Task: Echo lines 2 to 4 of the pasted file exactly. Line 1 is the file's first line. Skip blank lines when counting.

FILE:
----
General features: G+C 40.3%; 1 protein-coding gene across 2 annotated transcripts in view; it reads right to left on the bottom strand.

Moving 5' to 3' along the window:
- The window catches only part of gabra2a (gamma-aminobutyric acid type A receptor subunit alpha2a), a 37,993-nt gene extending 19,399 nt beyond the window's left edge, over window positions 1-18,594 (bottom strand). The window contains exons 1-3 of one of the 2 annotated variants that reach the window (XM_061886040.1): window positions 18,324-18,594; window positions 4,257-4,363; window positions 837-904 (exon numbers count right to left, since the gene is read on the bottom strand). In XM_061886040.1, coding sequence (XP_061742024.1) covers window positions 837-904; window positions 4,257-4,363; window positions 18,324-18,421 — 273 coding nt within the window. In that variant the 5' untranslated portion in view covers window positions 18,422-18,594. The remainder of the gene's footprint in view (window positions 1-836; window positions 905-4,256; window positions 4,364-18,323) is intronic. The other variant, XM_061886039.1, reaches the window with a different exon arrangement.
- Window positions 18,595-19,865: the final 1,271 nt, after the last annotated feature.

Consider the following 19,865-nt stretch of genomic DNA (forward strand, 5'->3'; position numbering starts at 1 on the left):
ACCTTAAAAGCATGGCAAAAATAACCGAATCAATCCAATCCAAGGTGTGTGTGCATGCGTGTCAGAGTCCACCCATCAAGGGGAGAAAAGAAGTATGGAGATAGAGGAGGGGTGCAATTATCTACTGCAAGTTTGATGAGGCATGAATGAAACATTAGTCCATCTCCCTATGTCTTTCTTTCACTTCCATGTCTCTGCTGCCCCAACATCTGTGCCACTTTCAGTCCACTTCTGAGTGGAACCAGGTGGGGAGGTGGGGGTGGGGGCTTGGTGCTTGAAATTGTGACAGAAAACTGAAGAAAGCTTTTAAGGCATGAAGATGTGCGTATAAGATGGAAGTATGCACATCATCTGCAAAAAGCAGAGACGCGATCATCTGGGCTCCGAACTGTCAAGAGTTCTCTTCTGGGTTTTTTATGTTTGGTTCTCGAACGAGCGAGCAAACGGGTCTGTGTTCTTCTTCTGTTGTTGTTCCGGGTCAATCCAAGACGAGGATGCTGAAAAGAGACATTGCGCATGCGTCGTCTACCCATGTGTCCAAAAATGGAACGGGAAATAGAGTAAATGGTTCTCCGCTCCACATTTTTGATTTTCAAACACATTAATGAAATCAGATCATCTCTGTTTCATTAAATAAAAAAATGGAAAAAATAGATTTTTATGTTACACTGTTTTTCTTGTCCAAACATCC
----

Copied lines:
Moving 5' to 3' along the window:
- The window catches only part of gabra2a (gamma-aminobutyric acid type A receptor subunit alpha2a), a 37,993-nt gene extending 19,399 nt beyond the window's left edge, over window positions 1-18,594 (bottom strand). The window contains exons 1-3 of one of the 2 annotated variants that reach the window (XM_061886040.1): window positions 18,324-18,594; window positions 4,257-4,363; window positions 837-904 (exon numbers count right to left, since the gene is read on the bottom strand). In XM_061886040.1, coding sequence (XP_061742024.1) covers window positions 837-904; window positions 4,257-4,363; window positions 18,324-18,421 — 273 coding nt within the window. In that variant the 5' untranslated portion in view covers window positions 18,422-18,594. The remainder of the gene's footprint in view (window positions 1-836; window positions 905-4,256; window positions 4,364-18,323) is intronic. The other variant, XM_061886039.1, reaches the window with a different exon arrangement.
- Window positions 18,595-19,865: the final 1,271 nt, after the last annotated feature.